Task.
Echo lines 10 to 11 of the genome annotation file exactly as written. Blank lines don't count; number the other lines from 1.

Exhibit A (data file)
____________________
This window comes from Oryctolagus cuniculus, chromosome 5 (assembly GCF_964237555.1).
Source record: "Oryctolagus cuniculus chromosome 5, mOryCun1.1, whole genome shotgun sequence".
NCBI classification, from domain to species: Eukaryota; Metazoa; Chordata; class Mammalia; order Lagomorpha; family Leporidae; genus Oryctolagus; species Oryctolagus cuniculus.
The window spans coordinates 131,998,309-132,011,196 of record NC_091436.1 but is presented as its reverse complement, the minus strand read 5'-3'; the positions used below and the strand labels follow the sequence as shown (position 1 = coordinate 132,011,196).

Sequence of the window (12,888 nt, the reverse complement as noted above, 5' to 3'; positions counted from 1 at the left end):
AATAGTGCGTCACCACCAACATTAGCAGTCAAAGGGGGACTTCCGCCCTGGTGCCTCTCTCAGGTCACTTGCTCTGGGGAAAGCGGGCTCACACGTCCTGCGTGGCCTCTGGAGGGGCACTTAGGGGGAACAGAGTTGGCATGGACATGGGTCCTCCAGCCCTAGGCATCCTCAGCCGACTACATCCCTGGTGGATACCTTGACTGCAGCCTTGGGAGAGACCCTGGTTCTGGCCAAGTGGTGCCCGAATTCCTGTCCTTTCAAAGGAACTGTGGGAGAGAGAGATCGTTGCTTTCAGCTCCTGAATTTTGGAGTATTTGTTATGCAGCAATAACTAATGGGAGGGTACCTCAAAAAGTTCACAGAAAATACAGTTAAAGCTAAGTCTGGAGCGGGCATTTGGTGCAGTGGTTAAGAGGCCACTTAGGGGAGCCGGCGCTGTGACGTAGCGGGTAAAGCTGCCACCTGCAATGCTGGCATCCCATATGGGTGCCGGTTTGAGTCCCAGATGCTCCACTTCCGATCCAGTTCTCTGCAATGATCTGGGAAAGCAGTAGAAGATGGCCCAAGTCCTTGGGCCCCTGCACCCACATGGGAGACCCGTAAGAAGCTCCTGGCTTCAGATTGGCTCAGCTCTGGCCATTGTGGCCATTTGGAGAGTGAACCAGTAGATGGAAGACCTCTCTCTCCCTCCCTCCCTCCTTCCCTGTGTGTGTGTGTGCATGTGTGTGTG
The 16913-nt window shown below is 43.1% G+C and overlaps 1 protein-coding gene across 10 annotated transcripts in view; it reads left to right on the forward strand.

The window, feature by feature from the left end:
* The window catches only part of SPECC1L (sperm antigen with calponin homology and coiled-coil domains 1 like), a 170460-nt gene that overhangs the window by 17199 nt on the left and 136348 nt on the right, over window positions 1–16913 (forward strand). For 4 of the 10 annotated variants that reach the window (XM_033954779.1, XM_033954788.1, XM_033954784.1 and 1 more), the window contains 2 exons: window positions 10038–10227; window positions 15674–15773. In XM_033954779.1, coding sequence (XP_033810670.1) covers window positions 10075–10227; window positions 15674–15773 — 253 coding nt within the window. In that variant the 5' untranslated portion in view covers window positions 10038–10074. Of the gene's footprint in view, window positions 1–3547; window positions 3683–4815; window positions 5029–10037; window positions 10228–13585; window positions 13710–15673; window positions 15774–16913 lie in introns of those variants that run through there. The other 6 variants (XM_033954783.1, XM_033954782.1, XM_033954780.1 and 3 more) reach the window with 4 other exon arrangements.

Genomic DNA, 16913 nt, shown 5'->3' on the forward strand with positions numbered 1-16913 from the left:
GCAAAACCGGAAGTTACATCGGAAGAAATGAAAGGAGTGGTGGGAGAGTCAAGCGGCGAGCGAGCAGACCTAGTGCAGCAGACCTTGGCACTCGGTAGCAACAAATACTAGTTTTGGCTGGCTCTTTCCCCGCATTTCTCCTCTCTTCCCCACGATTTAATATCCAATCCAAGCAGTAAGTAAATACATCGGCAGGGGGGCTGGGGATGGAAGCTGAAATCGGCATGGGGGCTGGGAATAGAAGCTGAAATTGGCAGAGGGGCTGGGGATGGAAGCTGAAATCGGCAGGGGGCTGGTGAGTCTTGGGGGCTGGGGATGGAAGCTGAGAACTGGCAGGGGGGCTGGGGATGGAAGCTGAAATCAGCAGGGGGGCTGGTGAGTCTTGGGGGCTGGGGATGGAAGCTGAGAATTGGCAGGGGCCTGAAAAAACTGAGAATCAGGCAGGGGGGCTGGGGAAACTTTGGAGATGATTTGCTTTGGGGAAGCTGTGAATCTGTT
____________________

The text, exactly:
Genomic DNA, 16913 nt, shown 5'->3' on the forward strand with positions numbered 1-16913 from the left:
GCAAAACCGGAAGTTACATCGGAAGAAATGAAAGGAGTGGTGGGAGAGTCAAGCGGCGAGCGAGCAGACCTAGTGCAGCAGACCTTGGCACTCGGTAGCAACAAATACTAGTTTTGGCTGGCTCTTTCCCCGCATTTCTCCTCTCTTCCCCACGATTTAATATCCAATCCAAGCAGTAAGTAAATACATCGGCAGGGGGGCTGGGGATGGAAGCTGAAATCGGCATGGGGGCTGGGAATAGAAGCTGAAATTGGCAGAGGGGCTGGGGATGGAAGCTGAAATCGGCAGGGGGCTGGTGAGTCTTGGGGGCTGGGGATGGAAGCTGAGAACTGGCAGGGGGGCTGGGGATGGAAGCTGAAATCAGCAGGGGGGCTGGTGAGTCTTGGGGGCTGGGGATGGAAGCTGAGAATTGGCAGGGGCCTGAAAAAACTGAGAATCAGGCAGGGGGGCTGGGGAAACTTTGGAGATGATTTGCTTTGGGGAAGCTGTGAATCTGTT